While all advisory firms have to come to grips with succession planning, smaller RIAs are especially vulnerable to taking a big financial hit if they don't have a strategy in place for the loss of a principal.

Firms that generate between $150,000 and $500,000 in annual revenue are most at risk if they don't have an adequate succession solution in place, according to a new report from TD Ameritrade Institutional.

Only 19% of the smaller firms surveyed by the custodian said they were prepared to deal with a succession event, in contrast to 100% of firms with $8 million or more in annual revenue.

"Operators [of smaller firms] are most at risk primarily because they have not yet progressed to the point of having a team," the FA Insight report on succession planning, "Beyond Ownership Transition, It's a Smart Human Capital Strategy" stated.

Without a team in place, the report continued, "there are no obvious successor candidates within the firm, whereas larger firms have someone who can step in, at least in the short term."

What can owners of small firms do?

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"Looking for the perfect person to take your place is really daunting and it's easy to get paralyzed," Vanessa Oligino of TD Ameritrade.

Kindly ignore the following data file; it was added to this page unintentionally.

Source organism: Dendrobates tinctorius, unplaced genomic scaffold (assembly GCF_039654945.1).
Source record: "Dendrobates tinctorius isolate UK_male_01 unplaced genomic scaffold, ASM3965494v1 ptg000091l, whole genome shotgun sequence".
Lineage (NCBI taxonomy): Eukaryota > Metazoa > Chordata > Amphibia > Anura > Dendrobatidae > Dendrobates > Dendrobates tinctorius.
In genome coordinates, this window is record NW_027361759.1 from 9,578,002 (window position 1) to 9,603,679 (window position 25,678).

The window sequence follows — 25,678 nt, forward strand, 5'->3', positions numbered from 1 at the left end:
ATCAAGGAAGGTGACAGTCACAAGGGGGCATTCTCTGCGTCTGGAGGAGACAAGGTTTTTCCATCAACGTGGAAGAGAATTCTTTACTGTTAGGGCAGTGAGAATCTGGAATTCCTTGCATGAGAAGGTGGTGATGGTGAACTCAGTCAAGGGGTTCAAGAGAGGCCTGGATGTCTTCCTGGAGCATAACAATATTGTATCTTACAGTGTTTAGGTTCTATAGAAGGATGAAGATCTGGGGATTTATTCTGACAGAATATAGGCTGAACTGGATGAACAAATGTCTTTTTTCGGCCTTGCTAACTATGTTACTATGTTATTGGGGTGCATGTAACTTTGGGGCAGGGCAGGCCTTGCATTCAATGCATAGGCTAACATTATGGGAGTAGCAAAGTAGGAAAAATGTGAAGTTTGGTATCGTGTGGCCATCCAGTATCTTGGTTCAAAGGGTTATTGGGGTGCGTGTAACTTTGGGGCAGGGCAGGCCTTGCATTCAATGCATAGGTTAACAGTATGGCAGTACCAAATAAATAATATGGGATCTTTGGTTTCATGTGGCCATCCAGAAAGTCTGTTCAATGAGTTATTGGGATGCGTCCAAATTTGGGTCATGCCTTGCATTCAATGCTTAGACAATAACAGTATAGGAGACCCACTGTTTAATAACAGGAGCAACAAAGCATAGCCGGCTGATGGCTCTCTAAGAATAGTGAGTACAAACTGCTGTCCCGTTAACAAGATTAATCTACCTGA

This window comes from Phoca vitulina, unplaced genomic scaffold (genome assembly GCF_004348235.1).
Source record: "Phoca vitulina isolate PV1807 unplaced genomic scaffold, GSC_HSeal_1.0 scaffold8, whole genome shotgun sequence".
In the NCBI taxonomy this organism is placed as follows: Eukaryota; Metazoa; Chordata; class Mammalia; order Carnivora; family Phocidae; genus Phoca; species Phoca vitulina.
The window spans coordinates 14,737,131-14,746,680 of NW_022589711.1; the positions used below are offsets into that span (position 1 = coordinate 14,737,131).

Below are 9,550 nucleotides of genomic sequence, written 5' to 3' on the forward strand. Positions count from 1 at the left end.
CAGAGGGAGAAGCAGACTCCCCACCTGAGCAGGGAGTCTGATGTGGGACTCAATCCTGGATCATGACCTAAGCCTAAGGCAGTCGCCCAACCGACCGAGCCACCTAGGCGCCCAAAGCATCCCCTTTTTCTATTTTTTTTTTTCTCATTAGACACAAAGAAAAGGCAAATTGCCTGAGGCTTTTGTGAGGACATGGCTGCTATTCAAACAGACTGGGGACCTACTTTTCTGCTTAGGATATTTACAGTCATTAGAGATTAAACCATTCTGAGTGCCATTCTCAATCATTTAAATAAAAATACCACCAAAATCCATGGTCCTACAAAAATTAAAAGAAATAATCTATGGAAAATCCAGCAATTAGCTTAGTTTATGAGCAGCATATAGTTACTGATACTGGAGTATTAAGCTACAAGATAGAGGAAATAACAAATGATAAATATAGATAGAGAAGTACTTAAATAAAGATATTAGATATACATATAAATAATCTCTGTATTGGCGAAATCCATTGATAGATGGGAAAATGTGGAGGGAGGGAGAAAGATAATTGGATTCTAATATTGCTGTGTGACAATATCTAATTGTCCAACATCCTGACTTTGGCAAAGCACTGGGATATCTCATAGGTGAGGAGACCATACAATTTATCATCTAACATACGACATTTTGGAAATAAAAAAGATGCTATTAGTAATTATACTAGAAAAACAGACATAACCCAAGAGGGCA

They need to be committed to growth, so developing a team will be plausible, says Vanessa Oligino, director of advisor business performance solutions for TD Ameritrade Institutional. Having a team means more options and an opportunity to groom a successor. "This is not a strategy for a lifestyle practice," Oligino notes.

Taking action — the sooner the better — is also critical.

"Looking for the perfect person to take your place is really daunting and it's easy to get paralyzed," Oligino cautions. "And it's unlikely you can do it in a year. We hear again and again that firm owners regret they hadn't prioritized looking for a successor sooner. Even though it seems like the time you'll need a successor is far away, getting the right plan in place takes more time than you think."

Another tip for principals thinking about winding things down: know what's next.

"We've found that if advisors who own a firm haven't determined what they want to do next, they're not ready to let go of the business," Oligino says. "But once they have made that decision, they're enthusiastic about the succession process and it goes much smoother."

Charles Paikert

Charles Paikert

Charles Paikert is a senior editor at Financial Planning. Follow him on Twitter at @paikert.